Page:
Palmer Park Apartment Building Historic District

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Palmer Park Apartment Building Historic District
Palmer Park Apartment Building Historic District Detroit 2.jpg
Streetscape at Whitmore and Alwyne
LocationDetroit, Michigan, U.S.
Coordinates42°25′11″N 83°6′37″W / 42.41972°N 83.11028°W / 42.41972; -83.11028Coordinates: 42°25′11″N 83°6′37″W / 42.41972°N 83.11028°W / 42.41972; -83.11028
ArchitectMultiple; Arnold & Fuger et al. (boundary increase)
Architectural styleMixed (more Than 2 Styles From Different Periods); International Style, Colonial Revival (boundary increase)
NRHP reference #83000895, 05000014 (boundary increase)[1]
Added to NRHPMay 21, 1983; February 11, 2005 (boundary increase)

The Palmer Park Apartment Building Historic District is a historic district located in Detroit, Michigan. It is roughly bounded by Pontchartrain Boulevard on the west, McNichols Road on the south, and Covington Drive on the northeast. A boundary increase pushed the eastern boundary to Woodward Avenue. The district showcases some of the most ornate and most varied examples of apartment building design in Michigan,[2] and was listed on the National Register of Historic Places in 1983 (with a boundary increase in 2005).[1]


The land that this historic district sits on, like the adjacent Palmer Park and nearby Palmer Woods Historic District, was once the estate of Thomas W. Palmer, a wealthy Detroiter and one-time US Senator.[3] Palmer had intended to develop this area into a subdivision, but died in 1913 before bringing the idea to fruition. After Palmer's death, this portion of the estate was purchased by Walter Briggs.[3] In 1925, Briggs hired Albert Kahn to design an apartment building in the area (this building, at 1001 Covington, was converted to contos in 2005[4]). Forty buildings total were constructed in the district by multiple architects, including Weidmaier and Gay, Robert West, and William Kapp.[5] Most of the buildings were constructed in the 1920s and 1930s, but development continued until 1965.[3]

At one time Palmer Park had a large LGBT community. At one time the area had large numbers of bars, bookstores, and restaurants owned by gay people. At that time, the only way one could acquire an apartment in the area is if one already knew another resident in the complex. Crime increased in the 1980s, and gay people began leaving. Wendy Case of Metro Times said "Ask three different people what happened to Palmer Park and you'll get three different answers. But all will eventually agree that crime is what dismantled Detroit's opportunity to have a gay renaissance akin to those of San Francisco and New York. The glorious art deco apartment buildings that were once at such a premium in this neighborhood are still there — but you no longer have to "know somebody" to get one. You just have to have to pony up about 300 bucks and be willing to live between a beautiful park and ungodly urban squalor."[6] Craig Covey, a member of the city council of Ferndale, said that most of the former gay residents of Palmer Park "tended to move up Woodward Avenue and they settled in Ferndale, Royal Oak and Birmingham depending on their economic abilities. The middle-class folks came to Ferndale and Pleasant Ridge, as I did."[6] The "Hotter Than July!" annual LGBT festival is held in Palmer Park; the festival states that it caters to the "black same-gender-loving".[6]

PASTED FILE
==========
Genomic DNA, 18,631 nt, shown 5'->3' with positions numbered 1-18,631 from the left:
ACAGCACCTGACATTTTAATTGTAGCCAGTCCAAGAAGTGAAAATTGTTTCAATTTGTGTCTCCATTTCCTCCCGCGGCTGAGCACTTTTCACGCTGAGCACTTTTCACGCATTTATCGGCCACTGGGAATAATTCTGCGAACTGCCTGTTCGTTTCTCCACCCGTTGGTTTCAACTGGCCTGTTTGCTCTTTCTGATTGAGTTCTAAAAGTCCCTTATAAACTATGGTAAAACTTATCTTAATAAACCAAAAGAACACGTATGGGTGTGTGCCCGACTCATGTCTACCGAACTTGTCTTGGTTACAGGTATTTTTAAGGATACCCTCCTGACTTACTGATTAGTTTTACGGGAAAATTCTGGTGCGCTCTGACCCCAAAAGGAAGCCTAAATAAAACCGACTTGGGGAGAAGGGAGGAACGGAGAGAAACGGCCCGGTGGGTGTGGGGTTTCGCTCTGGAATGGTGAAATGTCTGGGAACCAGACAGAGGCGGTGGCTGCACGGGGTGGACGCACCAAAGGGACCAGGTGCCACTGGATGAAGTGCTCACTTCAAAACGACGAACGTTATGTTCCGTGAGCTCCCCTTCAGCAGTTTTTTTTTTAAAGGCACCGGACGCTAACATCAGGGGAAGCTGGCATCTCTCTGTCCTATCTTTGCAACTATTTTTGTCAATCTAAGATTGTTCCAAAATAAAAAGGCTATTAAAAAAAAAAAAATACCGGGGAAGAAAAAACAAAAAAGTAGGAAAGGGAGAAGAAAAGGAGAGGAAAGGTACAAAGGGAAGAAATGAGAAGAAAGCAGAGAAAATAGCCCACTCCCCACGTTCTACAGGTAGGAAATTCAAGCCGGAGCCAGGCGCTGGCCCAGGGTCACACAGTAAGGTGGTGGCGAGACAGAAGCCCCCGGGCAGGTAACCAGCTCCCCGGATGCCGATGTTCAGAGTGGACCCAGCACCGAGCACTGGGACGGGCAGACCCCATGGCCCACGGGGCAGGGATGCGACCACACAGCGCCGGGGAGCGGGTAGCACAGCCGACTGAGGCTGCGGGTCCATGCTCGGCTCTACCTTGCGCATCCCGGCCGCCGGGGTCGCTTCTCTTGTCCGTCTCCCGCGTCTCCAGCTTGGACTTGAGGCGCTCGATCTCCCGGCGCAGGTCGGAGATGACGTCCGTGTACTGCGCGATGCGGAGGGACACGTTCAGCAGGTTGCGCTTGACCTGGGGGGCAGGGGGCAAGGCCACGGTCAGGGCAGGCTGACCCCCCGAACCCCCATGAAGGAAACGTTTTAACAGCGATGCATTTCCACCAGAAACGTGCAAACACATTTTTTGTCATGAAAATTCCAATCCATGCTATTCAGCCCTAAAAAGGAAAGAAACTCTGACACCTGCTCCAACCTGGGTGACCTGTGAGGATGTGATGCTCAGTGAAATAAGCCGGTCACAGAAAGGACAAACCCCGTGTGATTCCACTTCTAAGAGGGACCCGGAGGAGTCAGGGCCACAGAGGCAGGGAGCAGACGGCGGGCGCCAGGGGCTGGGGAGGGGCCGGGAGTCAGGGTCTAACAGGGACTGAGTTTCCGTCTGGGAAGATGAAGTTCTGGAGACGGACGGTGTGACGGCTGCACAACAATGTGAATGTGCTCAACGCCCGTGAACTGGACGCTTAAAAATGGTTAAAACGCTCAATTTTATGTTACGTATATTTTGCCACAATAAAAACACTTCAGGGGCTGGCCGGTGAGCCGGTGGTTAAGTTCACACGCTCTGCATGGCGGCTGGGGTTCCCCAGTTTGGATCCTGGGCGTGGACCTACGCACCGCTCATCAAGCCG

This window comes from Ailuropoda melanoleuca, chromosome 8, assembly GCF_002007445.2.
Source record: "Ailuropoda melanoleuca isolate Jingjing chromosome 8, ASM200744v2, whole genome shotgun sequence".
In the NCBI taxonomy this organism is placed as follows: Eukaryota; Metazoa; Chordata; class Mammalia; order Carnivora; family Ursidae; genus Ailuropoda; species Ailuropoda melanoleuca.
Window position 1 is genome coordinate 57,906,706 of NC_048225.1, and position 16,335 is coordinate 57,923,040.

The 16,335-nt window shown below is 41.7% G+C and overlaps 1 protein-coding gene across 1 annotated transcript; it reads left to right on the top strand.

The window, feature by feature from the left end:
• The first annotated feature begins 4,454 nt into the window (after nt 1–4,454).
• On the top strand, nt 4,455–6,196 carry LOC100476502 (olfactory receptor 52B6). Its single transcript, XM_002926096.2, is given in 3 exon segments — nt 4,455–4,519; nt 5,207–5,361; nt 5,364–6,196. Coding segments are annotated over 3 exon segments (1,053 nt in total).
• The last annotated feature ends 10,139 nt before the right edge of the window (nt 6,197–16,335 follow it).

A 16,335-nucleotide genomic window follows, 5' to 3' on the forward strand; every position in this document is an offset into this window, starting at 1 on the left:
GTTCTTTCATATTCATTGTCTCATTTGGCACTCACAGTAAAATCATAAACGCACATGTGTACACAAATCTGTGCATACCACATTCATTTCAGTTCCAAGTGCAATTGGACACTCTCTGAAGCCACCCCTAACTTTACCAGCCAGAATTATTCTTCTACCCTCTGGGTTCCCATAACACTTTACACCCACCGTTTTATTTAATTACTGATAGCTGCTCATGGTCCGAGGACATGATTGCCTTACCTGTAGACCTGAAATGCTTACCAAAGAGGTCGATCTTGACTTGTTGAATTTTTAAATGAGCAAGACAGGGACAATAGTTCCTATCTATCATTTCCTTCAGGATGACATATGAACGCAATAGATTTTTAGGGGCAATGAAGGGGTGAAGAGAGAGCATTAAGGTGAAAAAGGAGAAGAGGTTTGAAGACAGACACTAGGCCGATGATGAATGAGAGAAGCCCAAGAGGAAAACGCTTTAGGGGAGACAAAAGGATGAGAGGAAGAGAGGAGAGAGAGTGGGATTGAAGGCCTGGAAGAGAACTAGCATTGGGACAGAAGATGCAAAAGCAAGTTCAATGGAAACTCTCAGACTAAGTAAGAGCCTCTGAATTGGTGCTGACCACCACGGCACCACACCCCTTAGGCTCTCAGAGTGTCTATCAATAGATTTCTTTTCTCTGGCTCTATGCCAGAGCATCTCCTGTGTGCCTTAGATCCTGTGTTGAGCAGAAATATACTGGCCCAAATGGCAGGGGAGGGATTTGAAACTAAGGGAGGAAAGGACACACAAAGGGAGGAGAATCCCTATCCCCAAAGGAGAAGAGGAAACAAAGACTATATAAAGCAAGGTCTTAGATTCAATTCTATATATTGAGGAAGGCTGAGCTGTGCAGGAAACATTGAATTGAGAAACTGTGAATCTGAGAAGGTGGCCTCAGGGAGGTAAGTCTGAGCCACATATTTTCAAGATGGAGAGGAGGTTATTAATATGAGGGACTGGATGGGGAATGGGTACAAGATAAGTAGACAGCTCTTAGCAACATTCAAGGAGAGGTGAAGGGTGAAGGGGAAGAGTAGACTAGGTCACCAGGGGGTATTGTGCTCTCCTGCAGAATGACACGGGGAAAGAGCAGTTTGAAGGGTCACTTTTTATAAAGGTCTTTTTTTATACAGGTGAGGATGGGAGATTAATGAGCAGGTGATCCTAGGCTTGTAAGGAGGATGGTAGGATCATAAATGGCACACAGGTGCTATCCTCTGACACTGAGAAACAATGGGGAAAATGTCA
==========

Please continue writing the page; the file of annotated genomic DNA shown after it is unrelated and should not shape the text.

The buildings within the district were designed primarily for middle- and upper-middle-class residents.[3] They are primarily five- and six-story structures, and incorporated the latest residential technology. The architecture, however varies into the realm of the exotic, with styles such as Egyptian, Spanish Colonial Revival, Mediterranean, Venetian, Tudor, and Moorish Revival represented,[3] as well as severely plain 1930's Art Moderne and International Style buildings.[7]

Notable buildings in the district[edit]

  • Temple Israel
  • Palmer Park Chapel of The Church of Jesus Christ of Latter-day Saints, originally built as a Greek Orthodox Church building.


Palmer Park is within the Detroit Public Schools district. Residents are zoned to Palmer Park Preparatory Academy, formerly the Barbara Jordan School,[8] for elementary and middle school.[9][10] All residents are zoned to Mumford High School.[11] Palmer Park is operated by teachers and not by a principal administrator.[12]


See also[edit]


  1. ^ a b National Park Service (2008-04-15). "National Register Information System". National Register of Historic Places. National Park Service.
  2. ^ Palmer Park Apartment Buildings Historic District (Archive) from the city of Detroit
  3. ^ a b c d e Palmer Park Apartment Building Historic District from the city of Detroit
  4. ^ Detroit Development News, Nov 15, 2005, ModelD
  5. ^ Palmer Park Apartment Building Historic District from
  6. ^ a b c Case, Wendy. "Affirming Ferndale." (Archive) Metro Times. May 30, 2007. Retrieved on January 24, 2013.
  7. ^ Detroit Historic Districts from CityScape Detroit
  8. ^ "DPS teachers to hold Enrollment Fair for Palmer Park Preparatory Academy, a new teacher-led school." (Archive) Detroit Public Schools. August 13, 2010. Retrieved on November 1, 2012.
  9. ^ "Elementary Boundaries - 2012/13 School Year." (Archive) Detroit Public Schools. Retrieved on November 1, 2012.
  10. ^ "Middle School Boundaries - 2012/13 School Year." (Archive) Detroit Public Schools. Retrieved on November 1, 2012.
  11. ^ "High School Boundaries - 2012/13 School Year." (Archive) Detroit Public Schools. Retrieved on November 1, 2012.
  12. ^ Winerip, Michael. "For Detroit Schools, Mixed Picture on Reforms." The New York Times. March 13, 2011. Retrieved on November 9, 2012.

External links[edit]